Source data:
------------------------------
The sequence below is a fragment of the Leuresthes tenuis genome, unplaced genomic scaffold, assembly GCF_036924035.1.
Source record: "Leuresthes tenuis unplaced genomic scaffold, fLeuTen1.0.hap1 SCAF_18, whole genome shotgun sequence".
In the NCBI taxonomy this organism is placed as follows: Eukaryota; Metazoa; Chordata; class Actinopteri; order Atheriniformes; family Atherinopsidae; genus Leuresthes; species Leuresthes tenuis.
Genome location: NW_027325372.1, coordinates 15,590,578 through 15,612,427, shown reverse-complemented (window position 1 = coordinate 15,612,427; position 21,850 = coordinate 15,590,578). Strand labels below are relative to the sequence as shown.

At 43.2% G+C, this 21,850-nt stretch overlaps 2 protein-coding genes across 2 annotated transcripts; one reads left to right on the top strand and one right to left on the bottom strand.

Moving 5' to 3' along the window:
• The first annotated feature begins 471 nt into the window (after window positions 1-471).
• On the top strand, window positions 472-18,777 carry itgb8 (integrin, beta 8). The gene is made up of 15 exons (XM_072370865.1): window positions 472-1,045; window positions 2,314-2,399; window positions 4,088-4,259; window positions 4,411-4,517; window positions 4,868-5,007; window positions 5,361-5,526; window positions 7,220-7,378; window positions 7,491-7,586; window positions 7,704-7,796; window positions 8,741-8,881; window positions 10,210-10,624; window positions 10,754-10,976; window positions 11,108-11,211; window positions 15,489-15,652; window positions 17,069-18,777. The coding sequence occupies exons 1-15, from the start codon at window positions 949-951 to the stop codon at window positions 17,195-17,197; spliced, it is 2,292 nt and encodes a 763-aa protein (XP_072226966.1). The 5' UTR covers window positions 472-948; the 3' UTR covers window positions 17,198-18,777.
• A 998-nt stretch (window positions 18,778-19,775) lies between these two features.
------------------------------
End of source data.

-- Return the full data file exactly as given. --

The sequence below is a fragment of the Leuresthes tenuis genome, unplaced genomic scaffold, assembly GCF_036924035.1.
Source record: "Leuresthes tenuis unplaced genomic scaffold, fLeuTen1.0.hap1 SCAF_18, whole genome shotgun sequence".
In the NCBI taxonomy this organism is placed as follows: Eukaryota; Metazoa; Chordata; class Actinopteri; order Atheriniformes; family Atherinopsidae; genus Leuresthes; species Leuresthes tenuis.
Genome location: NW_027325372.1, coordinates 15,590,578 through 15,612,427, shown reverse-complemented (window position 1 = coordinate 15,612,427; position 21,850 = coordinate 15,590,578). Strand labels below are relative to the sequence as shown.

At 43.2% G+C, this 21,850-nt stretch overlaps 2 protein-coding genes across 2 annotated transcripts; one reads left to right on the top strand and one right to left on the bottom strand.

Moving 5' to 3' along the window:
• The first annotated feature begins 471 nt into the window (after window positions 1-471).
• On the top strand, window positions 472-18,777 carry itgb8 (integrin, beta 8). The gene is made up of 15 exons (XM_072370865.1): window positions 472-1,045; window positions 2,314-2,399; window positions 4,088-4,259; window positions 4,411-4,517; window positions 4,868-5,007; window positions 5,361-5,526; window positions 7,220-7,378; window positions 7,491-7,586; window positions 7,704-7,796; window positions 8,741-8,881; window positions 10,210-10,624; window positions 10,754-10,976; window positions 11,108-11,211; window positions 15,489-15,652; window positions 17,069-18,777. The coding sequence occupies exons 1-15, from the start codon at window positions 949-951 to the stop codon at window positions 17,195-17,197; spliced, it is 2,292 nt and encodes a 763-aa protein (XP_072226966.1). The 5' UTR covers window positions 472-948; the 3' UTR covers window positions 17,198-18,777.
• A 998-nt stretch (window positions 18,778-19,775) lies between these two features.